Lightning Protect

Transient Protection Technology

Susceptibility / Immunity

Equipment with external connections is susceptible to electrical damage from a variety of energy sources. These electrical connections provide a path for excess energy to damage sensitive circuits.

Electronic components are inherently vulnerable to damage from man made and natural high voltage and/or high energy sources, such as electrostatic discharge, lightning, and nuclear electromagnetic pulses. As higher density and higher speed devices are introduced, silicon feature size decreases. The level of voltage and energy required to destroy components also decreases.

The choice to protect equipment involves many parameters.This table shows some typical driving forces.

Protection Driving Force

Typical Examples

Economic

Cost of downtime, cost of repair

Personal Safety

Equipment operators during exposure

Security/Safety

Police, fire, military, intrusion systems

Customer Requirements

Commercial and military standards

The Electromagnetic Environment

The electrical characteristics of some typical sources of transients are shown below.

Electrical Source

Typical Number/Year

Electrical Energy

Energy Frequency (Hz)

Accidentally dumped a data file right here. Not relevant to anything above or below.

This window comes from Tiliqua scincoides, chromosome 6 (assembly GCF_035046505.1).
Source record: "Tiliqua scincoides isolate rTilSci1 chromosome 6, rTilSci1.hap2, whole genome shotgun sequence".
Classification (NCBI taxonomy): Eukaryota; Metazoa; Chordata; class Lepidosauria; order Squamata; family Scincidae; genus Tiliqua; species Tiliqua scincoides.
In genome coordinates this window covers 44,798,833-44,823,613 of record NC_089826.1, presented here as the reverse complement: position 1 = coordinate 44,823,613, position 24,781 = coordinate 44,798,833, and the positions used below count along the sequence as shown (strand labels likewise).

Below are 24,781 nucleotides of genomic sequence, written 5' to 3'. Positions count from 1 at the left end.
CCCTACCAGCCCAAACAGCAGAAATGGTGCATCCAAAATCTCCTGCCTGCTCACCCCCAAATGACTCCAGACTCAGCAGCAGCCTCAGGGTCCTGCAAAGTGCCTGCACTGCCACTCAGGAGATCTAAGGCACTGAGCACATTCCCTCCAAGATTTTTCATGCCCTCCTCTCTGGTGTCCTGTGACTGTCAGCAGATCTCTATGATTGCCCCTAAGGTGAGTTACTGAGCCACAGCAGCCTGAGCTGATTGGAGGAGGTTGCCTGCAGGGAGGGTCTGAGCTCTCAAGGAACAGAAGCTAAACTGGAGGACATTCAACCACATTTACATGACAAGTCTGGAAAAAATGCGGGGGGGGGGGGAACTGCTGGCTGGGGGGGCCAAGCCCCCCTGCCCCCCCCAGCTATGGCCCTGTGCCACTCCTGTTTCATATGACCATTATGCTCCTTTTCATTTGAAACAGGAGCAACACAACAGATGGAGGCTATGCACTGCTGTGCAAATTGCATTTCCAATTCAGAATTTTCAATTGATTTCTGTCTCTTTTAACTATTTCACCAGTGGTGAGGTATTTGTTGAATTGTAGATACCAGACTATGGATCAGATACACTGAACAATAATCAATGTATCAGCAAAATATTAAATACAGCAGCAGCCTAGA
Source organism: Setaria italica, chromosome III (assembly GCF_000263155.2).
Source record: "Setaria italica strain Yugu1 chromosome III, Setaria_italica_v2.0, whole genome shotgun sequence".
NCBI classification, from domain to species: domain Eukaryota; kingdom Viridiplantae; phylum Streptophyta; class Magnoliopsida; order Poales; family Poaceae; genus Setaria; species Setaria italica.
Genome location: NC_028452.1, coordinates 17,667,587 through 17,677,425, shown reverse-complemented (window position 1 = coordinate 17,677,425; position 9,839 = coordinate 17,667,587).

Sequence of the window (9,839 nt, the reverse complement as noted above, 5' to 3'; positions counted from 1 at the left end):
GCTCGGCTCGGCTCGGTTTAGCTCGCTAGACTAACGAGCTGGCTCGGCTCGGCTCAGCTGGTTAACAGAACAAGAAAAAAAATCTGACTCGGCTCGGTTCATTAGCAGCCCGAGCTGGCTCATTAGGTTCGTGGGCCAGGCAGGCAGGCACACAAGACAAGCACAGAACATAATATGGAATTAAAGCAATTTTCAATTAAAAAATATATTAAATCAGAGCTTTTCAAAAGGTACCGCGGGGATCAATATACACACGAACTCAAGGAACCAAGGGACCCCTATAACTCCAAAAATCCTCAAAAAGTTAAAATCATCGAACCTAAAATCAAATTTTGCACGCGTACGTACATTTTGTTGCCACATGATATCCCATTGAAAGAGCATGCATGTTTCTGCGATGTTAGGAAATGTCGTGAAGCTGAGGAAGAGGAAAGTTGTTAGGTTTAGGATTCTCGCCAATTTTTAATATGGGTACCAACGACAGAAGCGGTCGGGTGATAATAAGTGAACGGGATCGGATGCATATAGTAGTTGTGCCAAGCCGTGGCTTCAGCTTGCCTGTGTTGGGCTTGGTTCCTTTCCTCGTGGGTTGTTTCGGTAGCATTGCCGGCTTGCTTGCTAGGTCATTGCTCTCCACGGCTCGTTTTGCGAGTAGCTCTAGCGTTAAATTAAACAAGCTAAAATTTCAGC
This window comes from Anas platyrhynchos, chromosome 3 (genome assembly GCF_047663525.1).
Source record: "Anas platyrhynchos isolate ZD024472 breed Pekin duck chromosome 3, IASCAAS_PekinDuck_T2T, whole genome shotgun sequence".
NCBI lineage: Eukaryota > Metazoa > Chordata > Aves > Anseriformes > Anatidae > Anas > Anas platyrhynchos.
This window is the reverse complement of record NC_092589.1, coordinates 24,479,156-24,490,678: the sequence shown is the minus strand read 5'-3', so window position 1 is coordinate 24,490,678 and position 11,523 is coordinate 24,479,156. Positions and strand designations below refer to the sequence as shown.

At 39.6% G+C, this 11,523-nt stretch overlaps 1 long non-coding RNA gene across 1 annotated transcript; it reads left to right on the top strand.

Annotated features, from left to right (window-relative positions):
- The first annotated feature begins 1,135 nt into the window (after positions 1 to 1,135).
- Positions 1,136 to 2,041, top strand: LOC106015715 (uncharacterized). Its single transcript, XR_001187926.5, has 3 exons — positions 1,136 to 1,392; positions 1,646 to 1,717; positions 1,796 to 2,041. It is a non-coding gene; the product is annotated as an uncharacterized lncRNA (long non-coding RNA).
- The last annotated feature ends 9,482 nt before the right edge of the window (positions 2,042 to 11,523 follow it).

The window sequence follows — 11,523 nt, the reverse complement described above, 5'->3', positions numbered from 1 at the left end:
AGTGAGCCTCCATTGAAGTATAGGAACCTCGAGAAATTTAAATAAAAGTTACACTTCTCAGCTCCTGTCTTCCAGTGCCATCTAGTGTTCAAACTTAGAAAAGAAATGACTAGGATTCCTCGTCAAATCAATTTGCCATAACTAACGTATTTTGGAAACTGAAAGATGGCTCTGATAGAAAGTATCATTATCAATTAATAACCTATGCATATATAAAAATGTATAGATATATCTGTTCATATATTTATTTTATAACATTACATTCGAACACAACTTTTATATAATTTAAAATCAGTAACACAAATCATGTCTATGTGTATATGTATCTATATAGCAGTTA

Unique Risk Factors

Lightning

10-100

High

10k - 1M

Geographic Location

Electro-Static Discharge

10-1000

Very low

10M-500M

Handling of product

Power Line Faults

.1-1

Very high

50/60

Power wiring practices

Nuclear Electro-Magnetic Pulse

0-50

Moderate

1M-10M

Global Politics

Lightning energy can couple into a wiring system on coax, power, and ground conductors, and through building structural members as shown in the diagram. Lightning current usually flows simultaneously into grounding systems, through the coaxial port protector, and in the power and grounding wiring system. Predicting the origin of the transient and the current flow paths can be very difficult.

Therefore, effective protectors must stop transients originating from either side of the protector. It is also important that all conductive connections share a common ground to achieve effective transient protection. Remember, for complete protection of equipment all power and other wiring interfaces must be protected

 

© XL Systems 2014